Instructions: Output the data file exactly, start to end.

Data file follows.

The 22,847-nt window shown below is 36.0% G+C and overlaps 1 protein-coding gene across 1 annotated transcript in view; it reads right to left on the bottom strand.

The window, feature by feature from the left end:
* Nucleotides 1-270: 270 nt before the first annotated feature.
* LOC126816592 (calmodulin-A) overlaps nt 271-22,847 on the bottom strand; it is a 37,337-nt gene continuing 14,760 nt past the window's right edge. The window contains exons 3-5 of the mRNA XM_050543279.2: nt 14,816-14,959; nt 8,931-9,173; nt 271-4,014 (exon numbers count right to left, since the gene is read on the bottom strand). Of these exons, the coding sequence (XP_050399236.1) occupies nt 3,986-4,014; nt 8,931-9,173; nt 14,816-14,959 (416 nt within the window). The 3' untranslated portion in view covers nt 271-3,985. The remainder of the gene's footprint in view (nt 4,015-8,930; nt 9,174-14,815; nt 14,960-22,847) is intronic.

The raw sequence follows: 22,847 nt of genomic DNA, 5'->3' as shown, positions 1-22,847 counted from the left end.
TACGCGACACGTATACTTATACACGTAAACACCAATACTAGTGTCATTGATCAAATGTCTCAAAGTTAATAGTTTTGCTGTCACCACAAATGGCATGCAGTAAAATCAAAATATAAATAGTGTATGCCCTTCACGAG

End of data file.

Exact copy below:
The 22,847-nt window shown below is 36.0% G+C and overlaps 1 protein-coding gene across 1 annotated transcript in view; it reads right to left on the bottom strand.

The window, feature by feature from the left end:
* Nucleotides 1-270: 270 nt before the first annotated feature.
* LOC126816592 (calmodulin-A) overlaps nt 271-22,847 on the bottom strand; it is a 37,337-nt gene continuing 14,760 nt past the window's right edge. The window contains exons 3-5 of the mRNA XM_050543279.2: nt 14,816-14,959; nt 8,931-9,173; nt 271-4,014 (exon numbers count right to left, since the gene is read on the bottom strand). Of these exons, the coding sequence (XP_050399236.1) occupies nt 3,986-4,014; nt 8,931-9,173; nt 14,816-14,959 (416 nt within the window). The 3' untranslated portion in view covers nt 271-3,985. The remainder of the gene's footprint in view (nt 4,015-8,930; nt 9,174-14,815; nt 14,960-22,847) is intronic.

The raw sequence follows: 22,847 nt of genomic DNA, 5'->3' as shown, positions 1-22,847 counted from the left end.
TACGCGACACGTATACTTATACACGTAAACACCAATACTAGTGTCATTGATCAAATGTCTCAAAGTTAATAGTTTTGCTGTCACCACAAATGGCATGCAGTAAAATCAAAATATAAATAGTGTATGCCCTTCACGAG